Stuck F.G. is way to high...

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newbe

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I made a Belgian quad and I think I mashed too high at 158-160. My OG was 1.081 and it is stuck at 1.031. I contacted my LHBS and they said I had a stuck fermentation. Told me to try pitching more yeast, try the t-58 I had on hand and if that did not work to pick up champagne yeast. I added the t-58 waited three days and nothing, then added the champagne yeast and nothing. I am warming it up because it was in the low 60's but I am lost other wise. Any help or suggestions.... ABV is only coming to 6.58% and I was expecting somewhere around 9 at least...

Base of 2 row but also had dark candied sugar and sugar in the raw....
 

diS

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I don't think champagne yeast will drop it significantly if T-58 fails.
If you pitched right amount of yeast I wouldn't re-pitch it, possible reasons of high FG are grain bill (fermentability of special malts), high mash temperature and fermentation temperature.

Try to warm it to 70's and if it holds I would bottle it, but decision is up to you.
Good luck.
 

JLem

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Can you provide the full recipe and process? Also, how long has it been fermenting and how long has it been stuck?

1.031 is, obviously, high, but if pitching more yeast failed, it might not be stuck, but actually finished. More info about your recipe/process may help determine what's going on.
 

Saxomophone

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I'm in the same boat as you. I brewed up Mosher's Caramel Quad recipe (more or less) a few weeks ago and although it is still bubbling a little, after two weeks it is only at 1.038.
 

helibrewer

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Adding wine (Champagne) yeast to a stuck fermentation is not a good idea. Wine yeast do not ferment the complex sugars (maltose, maltotriose), only the simple sugars which are usually gone by the time the fermentation sticks. Wine yeast also have a positive competitive factor causing them to kill competing yeast...namely, the beer yeast.
 

CGVT

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I've restarted a couple of beers with champaign yeast, but never one that I mashed over 154*. It has worked well. The beer usually finishes dryer than I planned and it takes a long time for the beer to clear, but it works.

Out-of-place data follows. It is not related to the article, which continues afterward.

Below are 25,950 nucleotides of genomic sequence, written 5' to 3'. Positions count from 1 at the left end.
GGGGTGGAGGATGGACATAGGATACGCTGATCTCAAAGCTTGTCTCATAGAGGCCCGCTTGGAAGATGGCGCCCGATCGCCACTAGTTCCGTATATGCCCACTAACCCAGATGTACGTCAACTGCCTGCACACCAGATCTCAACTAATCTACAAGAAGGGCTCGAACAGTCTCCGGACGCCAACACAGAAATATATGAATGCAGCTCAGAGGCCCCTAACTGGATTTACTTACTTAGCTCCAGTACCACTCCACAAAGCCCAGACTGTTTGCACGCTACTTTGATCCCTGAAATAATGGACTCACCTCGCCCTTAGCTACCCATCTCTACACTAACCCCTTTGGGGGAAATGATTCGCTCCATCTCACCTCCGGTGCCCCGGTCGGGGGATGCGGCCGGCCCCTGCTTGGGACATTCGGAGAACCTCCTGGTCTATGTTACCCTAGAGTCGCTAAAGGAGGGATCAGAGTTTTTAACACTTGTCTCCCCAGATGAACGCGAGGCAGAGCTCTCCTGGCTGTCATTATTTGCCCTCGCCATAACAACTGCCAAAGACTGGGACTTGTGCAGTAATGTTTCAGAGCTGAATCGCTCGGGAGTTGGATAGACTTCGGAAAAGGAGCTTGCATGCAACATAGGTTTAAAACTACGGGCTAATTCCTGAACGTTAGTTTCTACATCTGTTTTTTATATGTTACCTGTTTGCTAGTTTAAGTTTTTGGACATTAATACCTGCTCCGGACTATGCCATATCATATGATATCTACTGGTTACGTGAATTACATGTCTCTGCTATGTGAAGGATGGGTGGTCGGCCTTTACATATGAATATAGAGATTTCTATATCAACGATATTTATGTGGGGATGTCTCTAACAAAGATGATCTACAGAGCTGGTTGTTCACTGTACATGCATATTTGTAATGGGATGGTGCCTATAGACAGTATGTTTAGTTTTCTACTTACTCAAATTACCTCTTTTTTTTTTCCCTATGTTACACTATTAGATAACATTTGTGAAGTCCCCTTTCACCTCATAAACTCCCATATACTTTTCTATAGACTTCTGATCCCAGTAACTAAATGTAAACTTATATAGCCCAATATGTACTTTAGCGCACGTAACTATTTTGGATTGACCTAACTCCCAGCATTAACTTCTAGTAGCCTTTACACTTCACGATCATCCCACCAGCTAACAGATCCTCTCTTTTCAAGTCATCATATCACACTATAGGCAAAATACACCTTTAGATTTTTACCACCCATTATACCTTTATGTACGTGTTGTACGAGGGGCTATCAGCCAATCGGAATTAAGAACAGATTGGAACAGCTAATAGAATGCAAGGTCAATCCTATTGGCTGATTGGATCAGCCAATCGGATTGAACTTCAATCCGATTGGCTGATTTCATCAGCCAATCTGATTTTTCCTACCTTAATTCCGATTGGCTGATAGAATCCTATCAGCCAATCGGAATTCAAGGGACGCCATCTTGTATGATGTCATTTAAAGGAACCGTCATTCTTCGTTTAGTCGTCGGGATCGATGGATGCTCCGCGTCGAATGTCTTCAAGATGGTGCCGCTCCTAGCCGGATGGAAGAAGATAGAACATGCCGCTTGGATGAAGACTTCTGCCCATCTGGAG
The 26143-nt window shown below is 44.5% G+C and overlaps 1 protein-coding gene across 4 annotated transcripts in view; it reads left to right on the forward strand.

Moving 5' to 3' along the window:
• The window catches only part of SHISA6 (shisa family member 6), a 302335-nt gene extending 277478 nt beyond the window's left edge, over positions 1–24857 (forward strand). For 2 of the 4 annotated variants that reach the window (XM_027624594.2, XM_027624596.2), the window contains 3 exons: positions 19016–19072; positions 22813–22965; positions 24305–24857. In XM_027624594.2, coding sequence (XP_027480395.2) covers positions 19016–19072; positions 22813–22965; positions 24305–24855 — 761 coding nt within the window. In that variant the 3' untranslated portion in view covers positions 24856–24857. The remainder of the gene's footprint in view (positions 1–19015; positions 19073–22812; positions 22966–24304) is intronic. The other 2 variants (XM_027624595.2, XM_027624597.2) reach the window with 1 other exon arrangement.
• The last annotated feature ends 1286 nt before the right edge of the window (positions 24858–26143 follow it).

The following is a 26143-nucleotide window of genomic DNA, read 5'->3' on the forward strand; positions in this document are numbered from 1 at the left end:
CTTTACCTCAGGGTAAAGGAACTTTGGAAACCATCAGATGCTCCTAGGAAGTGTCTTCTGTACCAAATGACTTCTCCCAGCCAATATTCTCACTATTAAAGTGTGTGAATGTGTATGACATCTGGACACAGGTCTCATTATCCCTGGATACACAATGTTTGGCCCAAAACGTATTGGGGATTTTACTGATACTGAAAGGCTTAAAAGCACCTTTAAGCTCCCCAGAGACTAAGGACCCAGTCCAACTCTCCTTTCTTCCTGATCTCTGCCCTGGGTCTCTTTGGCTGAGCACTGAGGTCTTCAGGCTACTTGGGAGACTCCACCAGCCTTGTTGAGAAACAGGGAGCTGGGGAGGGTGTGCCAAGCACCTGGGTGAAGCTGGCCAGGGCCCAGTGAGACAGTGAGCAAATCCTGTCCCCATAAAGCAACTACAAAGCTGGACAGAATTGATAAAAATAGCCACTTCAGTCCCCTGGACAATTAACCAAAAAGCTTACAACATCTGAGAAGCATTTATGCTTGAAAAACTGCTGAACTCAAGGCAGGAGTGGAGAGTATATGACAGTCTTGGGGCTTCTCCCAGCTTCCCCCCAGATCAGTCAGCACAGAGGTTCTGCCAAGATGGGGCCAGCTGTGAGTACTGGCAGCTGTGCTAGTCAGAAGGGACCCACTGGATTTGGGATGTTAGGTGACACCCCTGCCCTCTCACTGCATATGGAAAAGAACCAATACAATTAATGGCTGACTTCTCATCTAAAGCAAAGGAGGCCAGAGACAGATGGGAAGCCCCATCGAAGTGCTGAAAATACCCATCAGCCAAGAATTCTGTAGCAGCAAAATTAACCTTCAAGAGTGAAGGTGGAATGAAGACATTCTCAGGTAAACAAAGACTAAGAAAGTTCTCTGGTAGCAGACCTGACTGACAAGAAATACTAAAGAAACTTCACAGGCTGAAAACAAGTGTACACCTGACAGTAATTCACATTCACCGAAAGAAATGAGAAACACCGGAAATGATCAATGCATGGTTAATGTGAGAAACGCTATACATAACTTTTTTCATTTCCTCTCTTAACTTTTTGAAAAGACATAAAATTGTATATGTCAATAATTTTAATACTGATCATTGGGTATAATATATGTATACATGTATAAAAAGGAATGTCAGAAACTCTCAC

YMMV.
 

calimainer

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This might be a naive guess, but could bean-o break the complex sugars into simple ones and start up the fermentation again?
Obviously this would lead to a thinner beer, but it might work, someone correct me if I'm wrong here.
 

WoodlandBrew

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There have been a number of people that have had this problem recently because they used a refractometer and didn't compensate for alcohol. Although with that high mash temp and low fermentation temp I wouldn't be surprised if it really is stuck at 30.
 

daksin

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Yea, we might need some more info from OP. Is the beer really sweet? Did you measure FG with a hydrometer or refractometer?
What was your recipe, esp grainbill? With that high mash temp, you very well may be done, but you should probably warm it way up, swirl some yeast into suspension and see what happens.

I've had decent restarting high gravity brews by boiling a small amount of simple sugar (just enough to sanitize) and yeast nutrient (or baking yeast) and adding that to the fermentor, and then heating it up/swirling. The yeast get woke up by the simple sugar and then if there's anyhtin gelse they can eat, there's some nutrient in there to help them go at it. Just a shot in the dark, though.
 
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newbe

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Base ingredients
original yeast was white lab wlp500
12 lb two row pale
1 lb dark candy sugar ( beginning of boil /sparg)
1 lb sugar in raw ( beginning of boil /sparg)
1lb of aromatics (munichx2)
8oz of special b
2oz Belgian choc
8oz cara 45

Mashed close to the 158-160 mark, I know that is high and that might be my problem right there. (two different thermometers so it should be right )
All gravity readings are with a hydrometer

My main goal is to bottle this and I want to prevent bottle bombs. I also would like to dry it out a little and get the alcohol up higher.

BTW It is pretty sweet right now.
 

daksin

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Yea, I think with that super high mash temp, in combo with high gravity, you may be done BUT I would say definitely try the warming + shaking + little sugar + nutrient (or boiled yeast) and see if you can't get it into the twenties. For this beer, I'd say you want to see identical FG readings a WEEK apart after that before you bottle.
 
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newbe

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What kind of sugar do I add and do I need to boil it into a simple syrup?
 

WoodlandBrew

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Sorry to distract with the refractoneter inquiry. I wanted to eliminate that as a possibility. The boiling is just to sanitize, so however much it takes to dissolve the sugar. Because you are adding yeast nurturance table sugar would be okay, however corn sugar or corn syrup would be raiser for the yeast to digest.
 

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